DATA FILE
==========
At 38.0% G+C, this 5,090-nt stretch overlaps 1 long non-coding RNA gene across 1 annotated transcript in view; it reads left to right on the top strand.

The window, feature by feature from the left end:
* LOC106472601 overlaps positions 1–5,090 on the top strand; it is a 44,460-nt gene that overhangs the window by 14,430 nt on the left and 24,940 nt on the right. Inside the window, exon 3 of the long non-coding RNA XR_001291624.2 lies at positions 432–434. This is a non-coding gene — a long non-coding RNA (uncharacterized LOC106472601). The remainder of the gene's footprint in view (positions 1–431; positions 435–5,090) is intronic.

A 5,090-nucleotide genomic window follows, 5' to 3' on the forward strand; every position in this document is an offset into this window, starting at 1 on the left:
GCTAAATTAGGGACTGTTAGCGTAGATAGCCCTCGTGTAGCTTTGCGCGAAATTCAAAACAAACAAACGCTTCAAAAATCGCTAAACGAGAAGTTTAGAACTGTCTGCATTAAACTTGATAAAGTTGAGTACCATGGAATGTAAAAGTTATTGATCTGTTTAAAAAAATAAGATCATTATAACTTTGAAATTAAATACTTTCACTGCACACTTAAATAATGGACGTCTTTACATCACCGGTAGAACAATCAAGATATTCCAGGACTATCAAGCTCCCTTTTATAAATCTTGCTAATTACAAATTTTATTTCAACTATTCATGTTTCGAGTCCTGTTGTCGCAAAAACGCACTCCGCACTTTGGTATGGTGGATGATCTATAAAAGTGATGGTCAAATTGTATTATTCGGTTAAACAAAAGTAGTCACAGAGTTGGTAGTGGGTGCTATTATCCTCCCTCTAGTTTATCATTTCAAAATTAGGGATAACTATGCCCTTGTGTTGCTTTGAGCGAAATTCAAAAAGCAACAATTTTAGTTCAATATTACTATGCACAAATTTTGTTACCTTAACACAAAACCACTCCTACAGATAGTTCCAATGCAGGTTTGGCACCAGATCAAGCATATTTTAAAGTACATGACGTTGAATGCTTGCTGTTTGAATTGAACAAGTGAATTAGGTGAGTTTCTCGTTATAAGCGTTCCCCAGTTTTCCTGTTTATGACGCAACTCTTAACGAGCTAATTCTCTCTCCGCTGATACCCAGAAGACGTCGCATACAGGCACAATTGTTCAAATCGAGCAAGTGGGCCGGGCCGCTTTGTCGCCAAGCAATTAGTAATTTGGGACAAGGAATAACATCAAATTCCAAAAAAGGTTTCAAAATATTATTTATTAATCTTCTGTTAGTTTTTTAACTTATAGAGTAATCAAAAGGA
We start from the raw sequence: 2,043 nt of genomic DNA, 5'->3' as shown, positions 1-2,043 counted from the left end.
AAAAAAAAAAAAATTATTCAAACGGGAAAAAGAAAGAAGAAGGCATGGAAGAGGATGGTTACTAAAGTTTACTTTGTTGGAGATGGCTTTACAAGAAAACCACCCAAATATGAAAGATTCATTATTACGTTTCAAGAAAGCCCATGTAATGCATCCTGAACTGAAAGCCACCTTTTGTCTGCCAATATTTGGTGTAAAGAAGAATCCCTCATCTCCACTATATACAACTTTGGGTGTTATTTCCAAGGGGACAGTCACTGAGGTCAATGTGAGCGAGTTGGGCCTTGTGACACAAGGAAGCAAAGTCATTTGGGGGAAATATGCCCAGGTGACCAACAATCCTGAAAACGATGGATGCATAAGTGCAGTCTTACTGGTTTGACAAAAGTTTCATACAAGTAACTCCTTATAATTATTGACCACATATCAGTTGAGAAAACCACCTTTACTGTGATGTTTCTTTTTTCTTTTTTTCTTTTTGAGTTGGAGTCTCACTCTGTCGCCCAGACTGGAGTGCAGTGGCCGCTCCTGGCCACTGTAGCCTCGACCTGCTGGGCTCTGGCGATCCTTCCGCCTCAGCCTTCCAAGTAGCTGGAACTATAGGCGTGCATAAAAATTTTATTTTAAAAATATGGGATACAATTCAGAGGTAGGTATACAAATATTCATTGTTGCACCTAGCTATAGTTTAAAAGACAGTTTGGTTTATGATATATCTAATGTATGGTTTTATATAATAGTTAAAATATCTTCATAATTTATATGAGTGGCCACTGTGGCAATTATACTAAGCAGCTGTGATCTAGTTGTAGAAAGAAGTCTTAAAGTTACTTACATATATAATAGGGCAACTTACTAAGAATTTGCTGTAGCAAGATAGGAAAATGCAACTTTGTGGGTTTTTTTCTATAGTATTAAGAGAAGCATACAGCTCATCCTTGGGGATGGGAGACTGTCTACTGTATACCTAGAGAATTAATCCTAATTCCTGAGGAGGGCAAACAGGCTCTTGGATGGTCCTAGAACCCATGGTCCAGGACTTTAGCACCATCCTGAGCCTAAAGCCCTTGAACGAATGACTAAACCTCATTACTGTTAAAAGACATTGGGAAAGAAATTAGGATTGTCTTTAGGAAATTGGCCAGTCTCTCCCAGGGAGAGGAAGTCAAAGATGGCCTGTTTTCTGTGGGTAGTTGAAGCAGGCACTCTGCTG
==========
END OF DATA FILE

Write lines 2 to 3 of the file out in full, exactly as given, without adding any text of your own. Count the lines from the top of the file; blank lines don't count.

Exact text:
The window, feature by feature from the left end:
* LOC106472601 overlaps positions 1–5,090 on the top strand; it is a 44,460-nt gene that overhangs the window by 14,430 nt on the left and 24,940 nt on the right. Inside the window, exon 3 of the long non-coding RNA XR_001291624.2 lies at positions 432–434. This is a non-coding gene — a long non-coding RNA (uncharacterized LOC106472601). The remainder of the gene's footprint in view (positions 1–431; positions 435–5,090) is intronic.